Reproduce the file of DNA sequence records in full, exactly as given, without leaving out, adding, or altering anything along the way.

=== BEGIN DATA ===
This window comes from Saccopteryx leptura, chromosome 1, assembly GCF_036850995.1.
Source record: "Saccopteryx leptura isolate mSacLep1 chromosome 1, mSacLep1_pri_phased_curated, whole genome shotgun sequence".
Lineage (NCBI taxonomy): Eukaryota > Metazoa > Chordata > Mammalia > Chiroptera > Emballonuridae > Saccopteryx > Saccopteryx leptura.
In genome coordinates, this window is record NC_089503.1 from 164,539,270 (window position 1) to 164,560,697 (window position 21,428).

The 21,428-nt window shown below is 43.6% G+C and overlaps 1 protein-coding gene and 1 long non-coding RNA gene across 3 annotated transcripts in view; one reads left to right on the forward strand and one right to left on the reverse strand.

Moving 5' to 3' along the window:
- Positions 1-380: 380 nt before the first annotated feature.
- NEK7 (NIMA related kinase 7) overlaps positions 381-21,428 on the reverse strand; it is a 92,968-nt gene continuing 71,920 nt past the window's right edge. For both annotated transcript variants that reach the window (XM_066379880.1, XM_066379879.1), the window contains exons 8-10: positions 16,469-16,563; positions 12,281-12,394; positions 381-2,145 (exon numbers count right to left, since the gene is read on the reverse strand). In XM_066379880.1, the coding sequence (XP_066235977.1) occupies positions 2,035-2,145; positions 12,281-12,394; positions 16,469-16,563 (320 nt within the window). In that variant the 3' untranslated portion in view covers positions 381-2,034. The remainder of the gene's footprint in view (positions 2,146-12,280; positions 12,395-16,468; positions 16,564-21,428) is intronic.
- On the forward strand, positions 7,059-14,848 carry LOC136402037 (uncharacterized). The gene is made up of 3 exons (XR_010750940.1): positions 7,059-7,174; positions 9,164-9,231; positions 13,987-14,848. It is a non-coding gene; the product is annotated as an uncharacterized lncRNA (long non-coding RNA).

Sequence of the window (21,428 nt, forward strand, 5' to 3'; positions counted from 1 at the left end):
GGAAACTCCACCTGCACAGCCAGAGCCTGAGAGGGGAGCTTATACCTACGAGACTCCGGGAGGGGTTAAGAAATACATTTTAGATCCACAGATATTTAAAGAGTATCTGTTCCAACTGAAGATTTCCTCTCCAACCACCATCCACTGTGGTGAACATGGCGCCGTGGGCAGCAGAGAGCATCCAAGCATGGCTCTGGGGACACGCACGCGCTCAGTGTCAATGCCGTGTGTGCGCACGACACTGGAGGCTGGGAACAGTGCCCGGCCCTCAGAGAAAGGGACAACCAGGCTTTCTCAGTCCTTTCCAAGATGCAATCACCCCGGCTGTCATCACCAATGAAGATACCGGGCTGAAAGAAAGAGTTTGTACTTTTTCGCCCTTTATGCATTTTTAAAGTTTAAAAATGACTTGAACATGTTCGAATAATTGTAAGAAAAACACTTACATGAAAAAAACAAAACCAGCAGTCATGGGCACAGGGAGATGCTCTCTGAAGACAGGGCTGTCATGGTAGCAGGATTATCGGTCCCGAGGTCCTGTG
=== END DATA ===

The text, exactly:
This window comes from Saccopteryx leptura, chromosome 1, assembly GCF_036850995.1.
Source record: "Saccopteryx leptura isolate mSacLep1 chromosome 1, mSacLep1_pri_phased_curated, whole genome shotgun sequence".
Lineage (NCBI taxonomy): Eukaryota > Metazoa > Chordata > Mammalia > Chiroptera > Emballonuridae > Saccopteryx > Saccopteryx leptura.
In genome coordinates, this window is record NC_089503.1 from 164,539,270 (window position 1) to 164,560,697 (window position 21,428).

The 21,428-nt window shown below is 43.6% G+C and overlaps 1 protein-coding gene and 1 long non-coding RNA gene across 3 annotated transcripts in view; one reads left to right on the forward strand and one right to left on the reverse strand.

Moving 5' to 3' along the window:
- Positions 1-380: 380 nt before the first annotated feature.
- NEK7 (NIMA related kinase 7) overlaps positions 381-21,428 on the reverse strand; it is a 92,968-nt gene continuing 71,920 nt past the window's right edge. For both annotated transcript variants that reach the window (XM_066379880.1, XM_066379879.1), the window contains exons 8-10: positions 16,469-16,563; positions 12,281-12,394; positions 381-2,145 (exon numbers count right to left, since the gene is read on the reverse strand). In XM_066379880.1, the coding sequence (XP_066235977.1) occupies positions 2,035-2,145; positions 12,281-12,394; positions 16,469-16,563 (320 nt within the window). In that variant the 3' untranslated portion in view covers positions 381-2,034. The remainder of the gene's footprint in view (positions 2,146-12,280; positions 12,395-16,468; positions 16,564-21,428) is intronic.
- On the forward strand, positions 7,059-14,848 carry LOC136402037 (uncharacterized). The gene is made up of 3 exons (XR_010750940.1): positions 7,059-7,174; positions 9,164-9,231; positions 13,987-14,848. It is a non-coding gene; the product is annotated as an uncharacterized lncRNA (long non-coding RNA).

Sequence of the window (21,428 nt, forward strand, 5' to 3'; positions counted from 1 at the left end):
GGAAACTCCACCTGCACAGCCAGAGCCTGAGAGGGGAGCTTATACCTACGAGACTCCGGGAGGGGTTAAGAAATACATTTTAGATCCACAGATATTTAAAGAGTATCTGTTCCAACTGAAGATTTCCTCTCCAACCACCATCCACTGTGGTGAACATGGCGCCGTGGGCAGCAGAGAGCATCCAAGCATGGCTCTGGGGACACGCACGCGCTCAGTGTCAATGCCGTGTGTGCGCACGACACTGGAGGCTGGGAACAGTGCCCGGCCCTCAGAGAAAGGGACAACCAGGCTTTCTCAGTCCTTTCCAAGATGCAATCACCCCGGCTGTCATCACCAATGAAGATACCGGGCTGAAAGAAAGAGTTTGTACTTTTTCGCCCTTTATGCATTTTTAAAGTTTAAAAATGACTTGAACATGTTCGAATAATTGTAAGAAAAACACTTACATGAAAAAAACAAAACCAGCAGTCATGGGCACAGGGAGATGCTCTCTGAAGACAGGGCTGTCATGGTAGCAGGATTATCGGTCCCGAGGTCCTGTG